Election Learning at LEAD Public Schools
From the Classroom to the Ballot Box, with Polls and Policy Discussions in Between
During an election year, “teachable moments” can lead to civic engagement and greater understanding of how students can be part of and help shape the news.
For teachers at LEAD Public Schools, the 2020 election season included opportunities to better define words and phrases including “registered voters,” “money in politics,” and “statistically significant.”
“After seeing a lot of confusing rhetoric about voting in the current news cycles, I thought it would be beneficial for students to view the issue and even establish their own stance about voting in the U.S.,” said Alyssa Rushman, an ELD instructor at LEAD Southeast High School. “I hoped that students would have a chance to grapple with the nuances and complexities of voting in the U.S.’
Rushman and her fellow teachers in LEAD Public Schools discovered ways to bring election-related topics in the news into their classrooms and into students’ understanding of civic engagement. The teachers found the students were shaping their opinions, often with a focus on social issues and policy rather than discussions focused on specific elected officials.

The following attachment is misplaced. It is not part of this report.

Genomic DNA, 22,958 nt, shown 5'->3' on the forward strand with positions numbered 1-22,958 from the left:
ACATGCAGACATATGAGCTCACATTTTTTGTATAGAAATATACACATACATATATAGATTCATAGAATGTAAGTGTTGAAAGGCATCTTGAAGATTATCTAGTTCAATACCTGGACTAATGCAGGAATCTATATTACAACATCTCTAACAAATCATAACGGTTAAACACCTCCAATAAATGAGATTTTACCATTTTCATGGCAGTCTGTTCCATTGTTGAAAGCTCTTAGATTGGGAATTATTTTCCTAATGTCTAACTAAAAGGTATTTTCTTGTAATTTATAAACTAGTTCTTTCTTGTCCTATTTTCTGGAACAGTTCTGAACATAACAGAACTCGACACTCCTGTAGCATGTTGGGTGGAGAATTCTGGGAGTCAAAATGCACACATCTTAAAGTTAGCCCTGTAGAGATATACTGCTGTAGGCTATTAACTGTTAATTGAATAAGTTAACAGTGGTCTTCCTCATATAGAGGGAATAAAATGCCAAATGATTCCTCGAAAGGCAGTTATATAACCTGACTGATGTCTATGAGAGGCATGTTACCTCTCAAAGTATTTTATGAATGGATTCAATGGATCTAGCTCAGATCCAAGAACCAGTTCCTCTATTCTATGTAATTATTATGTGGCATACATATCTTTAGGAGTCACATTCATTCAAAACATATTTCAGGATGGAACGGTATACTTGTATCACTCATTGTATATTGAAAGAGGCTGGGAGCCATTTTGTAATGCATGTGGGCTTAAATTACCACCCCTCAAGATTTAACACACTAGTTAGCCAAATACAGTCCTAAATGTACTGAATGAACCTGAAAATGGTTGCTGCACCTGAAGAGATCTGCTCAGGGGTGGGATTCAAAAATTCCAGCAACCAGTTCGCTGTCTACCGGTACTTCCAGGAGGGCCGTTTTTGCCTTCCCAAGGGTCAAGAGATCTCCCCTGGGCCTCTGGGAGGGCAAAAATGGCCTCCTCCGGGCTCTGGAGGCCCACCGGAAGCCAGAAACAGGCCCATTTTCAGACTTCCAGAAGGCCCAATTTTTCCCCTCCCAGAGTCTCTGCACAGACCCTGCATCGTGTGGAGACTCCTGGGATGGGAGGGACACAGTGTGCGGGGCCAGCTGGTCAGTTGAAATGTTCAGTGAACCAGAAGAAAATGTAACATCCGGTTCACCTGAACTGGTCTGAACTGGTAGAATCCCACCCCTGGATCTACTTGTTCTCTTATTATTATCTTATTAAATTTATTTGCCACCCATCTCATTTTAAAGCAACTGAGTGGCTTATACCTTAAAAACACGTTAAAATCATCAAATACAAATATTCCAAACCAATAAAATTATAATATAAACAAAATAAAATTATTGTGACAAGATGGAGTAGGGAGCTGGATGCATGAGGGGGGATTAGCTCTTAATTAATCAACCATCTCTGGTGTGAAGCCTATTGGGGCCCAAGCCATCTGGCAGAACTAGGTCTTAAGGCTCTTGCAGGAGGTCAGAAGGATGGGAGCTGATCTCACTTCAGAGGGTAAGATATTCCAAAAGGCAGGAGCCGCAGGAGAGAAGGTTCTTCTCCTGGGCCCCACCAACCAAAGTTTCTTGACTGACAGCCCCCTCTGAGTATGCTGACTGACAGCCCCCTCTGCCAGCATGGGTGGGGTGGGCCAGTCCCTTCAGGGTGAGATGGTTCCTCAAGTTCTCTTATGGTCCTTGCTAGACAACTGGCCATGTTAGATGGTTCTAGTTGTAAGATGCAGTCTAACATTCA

Rachel Slezak, an exceptional education teacher at LEAD Southeast High School and democratic campaign volunteer, remembered a discussion about candidate Michael Bloomberg during the presidential primaries.The students noticed Bloomberg’s intense ad campaign.
“This sparked a discussion during math class about the role that money plays in politics,” Slezak said.
With this conversation and others, Slezak determined many of her students were still formulating their political identities.
“I expected them to have fully-formed opinions, but many of them seemed to be learning about the candidates for the first time,” she said. “Honestly, that made me not want to talk to them about it because I am a highly partisan human and I would feel very guilty basically brainwashing these poor youths!”
For Slezak, Rushman and other LEAD teachers this election season, the goal was student engagement through better understanding of what they see on television and hear in news stories, in classroom conversations, and maybe in their first opportunity to vote.
About LEAD Public Schools
LEAD Public Schools is the largest local charter network in Nashville, Tennessee that operates six schools- both open-enrollment schools and zoned-enrollment schools. From 5th through 12th grades, our schools serve predominantly students of color and low-income populations who are likely to be first-generation college attendees. For more information, visit leadpublicschools.org.